A sojourn into the desert

I love the desert! Dramatic rock outcroppings, vegetation and animals with a survivalist attitude and great bird watching all make it a favoured landscape for my vacations.

Osoyoos is hot

Osoyoos is hot

I love the desert! Dramatic rock outcroppings, vegetation and animals with a survivalist attitude and great bird watching all make it a favoured landscape for my vacations.

Lots of Albertans think a trip to Phoenix and the Sonoran desert in winter is a good idea: in the summer, not so much.

But you can get your summer desert fix without extreme heat (although who would complain after spring’s cool start) by heading to Osoyoos, B.C., and the northern tip of the Great-Basin desert. This desert extends south all the way to the Sonoran desert in Mexico. Some of the plants and animals found near Osoyoos are the same as those at higher elevations in Mexico. And if you like insects and spiders, there are over 20 species found here that exist nowhere else in the world.

The Desert Centre, on the northwest edge of Osoyoos, is a great place to get orientated. The 50-hectare site hosts one of the largest concentrations of species at risk in Canada (over 100 rare plants and 300 rare invertebrates) and some species, like the ghostly-pale pallid bat, are found nowhere else in Canada.

The region is also home to 300 bird species that you can watch from the centre’s raised boardwalks. I loved the boardwalks as I felt they reduced my odds of a rattlesnake encounter. I respect snakes but like many people, I’d rather bird watch than snake watch!

As I observed some western bluebirds feeding their young, the sweet smell of sage and antelope bushes dropped my stress level faster than visiting one of the region’s many wineries.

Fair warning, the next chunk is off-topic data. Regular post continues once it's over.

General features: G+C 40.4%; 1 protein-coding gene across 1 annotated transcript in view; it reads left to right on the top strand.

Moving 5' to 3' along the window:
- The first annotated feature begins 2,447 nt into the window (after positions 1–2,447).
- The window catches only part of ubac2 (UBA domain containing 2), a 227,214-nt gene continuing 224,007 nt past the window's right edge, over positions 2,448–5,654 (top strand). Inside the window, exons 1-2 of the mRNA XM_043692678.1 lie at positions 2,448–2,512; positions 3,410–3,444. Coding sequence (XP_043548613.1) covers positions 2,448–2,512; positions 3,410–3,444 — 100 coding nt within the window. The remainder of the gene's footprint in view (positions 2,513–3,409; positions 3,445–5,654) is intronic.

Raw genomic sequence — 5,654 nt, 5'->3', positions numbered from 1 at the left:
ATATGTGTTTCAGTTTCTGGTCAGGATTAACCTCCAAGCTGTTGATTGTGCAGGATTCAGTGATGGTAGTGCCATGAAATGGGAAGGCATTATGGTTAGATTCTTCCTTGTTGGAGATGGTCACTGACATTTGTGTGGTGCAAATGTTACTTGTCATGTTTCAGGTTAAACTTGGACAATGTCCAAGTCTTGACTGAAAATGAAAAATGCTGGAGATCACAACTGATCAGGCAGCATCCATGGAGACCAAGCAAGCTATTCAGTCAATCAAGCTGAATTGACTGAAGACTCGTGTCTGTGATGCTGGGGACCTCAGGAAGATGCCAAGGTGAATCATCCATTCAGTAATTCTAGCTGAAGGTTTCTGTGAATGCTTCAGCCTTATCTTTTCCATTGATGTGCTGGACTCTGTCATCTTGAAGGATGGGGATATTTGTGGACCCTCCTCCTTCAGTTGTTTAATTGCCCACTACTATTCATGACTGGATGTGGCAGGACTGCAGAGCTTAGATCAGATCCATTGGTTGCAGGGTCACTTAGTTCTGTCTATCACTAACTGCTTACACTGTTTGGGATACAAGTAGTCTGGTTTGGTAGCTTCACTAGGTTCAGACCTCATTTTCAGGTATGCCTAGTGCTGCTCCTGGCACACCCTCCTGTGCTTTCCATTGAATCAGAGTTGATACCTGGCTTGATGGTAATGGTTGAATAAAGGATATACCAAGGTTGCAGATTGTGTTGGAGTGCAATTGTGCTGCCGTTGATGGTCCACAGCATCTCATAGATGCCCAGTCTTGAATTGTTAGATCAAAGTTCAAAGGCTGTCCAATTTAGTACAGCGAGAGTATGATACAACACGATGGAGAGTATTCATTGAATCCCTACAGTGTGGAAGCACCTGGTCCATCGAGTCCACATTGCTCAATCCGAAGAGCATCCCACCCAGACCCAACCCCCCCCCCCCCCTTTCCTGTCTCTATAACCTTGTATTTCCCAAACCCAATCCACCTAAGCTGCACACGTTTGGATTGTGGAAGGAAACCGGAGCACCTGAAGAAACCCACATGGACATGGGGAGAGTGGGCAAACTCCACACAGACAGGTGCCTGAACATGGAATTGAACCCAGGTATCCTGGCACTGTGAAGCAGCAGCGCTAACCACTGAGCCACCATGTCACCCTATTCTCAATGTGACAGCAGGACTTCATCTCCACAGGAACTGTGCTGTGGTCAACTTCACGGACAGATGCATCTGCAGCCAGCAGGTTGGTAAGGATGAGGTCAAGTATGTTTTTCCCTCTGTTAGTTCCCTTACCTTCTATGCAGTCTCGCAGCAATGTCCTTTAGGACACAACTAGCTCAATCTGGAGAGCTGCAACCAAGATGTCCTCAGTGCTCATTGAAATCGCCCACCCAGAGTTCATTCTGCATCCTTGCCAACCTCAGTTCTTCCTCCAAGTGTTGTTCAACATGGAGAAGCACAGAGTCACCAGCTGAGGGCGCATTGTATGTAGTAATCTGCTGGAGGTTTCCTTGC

The land bordering the Desert Centre is covered with vineyards and houses, and the signs of new development are everywhere. Understandable, when you consider many Canadians are reluctant prisoners to seven months of winter.

The chance to live in a warmer climate is appealing. Some experts predict another 12,000 people will move to the area in little over a decade, but unchecked development could spell the end of Canada’s desert. Fortunately, there is a move afoot to create a new national park, the South Okanagan-Similkameen. I’m not sure if the park’s SOS acronym is accidental or a reflection of the area’s environmental status!

Planning for the park started in 2003 and hopefully a new park will be established soon. Opinion polls show that nearly two-thirds of local residents favour the park but not everyone is supportive. I saw “No National Park” signs posted on several fences.

“Most of those are put up by farmers and ranchers who are afraid of losing their grazing areas,” explained Alison Jackle, a local business owner. Parks Canada is addressing these concerns and no ranches or private land will be expropriated in the park creation.

Like most vacationers, I try to block out life’s complexities while I travel — but I relaxed a little deeper in my lawn-chair knowing a national park for the South Okanagan-Similkameen would preserve a rare Canadian destination while I enjoyed the warm weather.

To learn more about Canada’s desert and the South Okanagan-Similkameen National Park:

l Spend a half-day at the Desert Centre in Osoyoos www.desert.org.

l Watch an interpretative show at the Nk’mip Desert Cultural Centre www.nkmipdesert.com.

l Find out about the proposed park at www.sosnationalpark.com.

Carol Patterson of Kalahari Management Inc. is a strategic planner, author and public speaker for nature tourism and emerging destinations. When she isn’t travelling for work, she is travelling for fun. More of Carol’s adventures can be found at www.kalahari-online.com.

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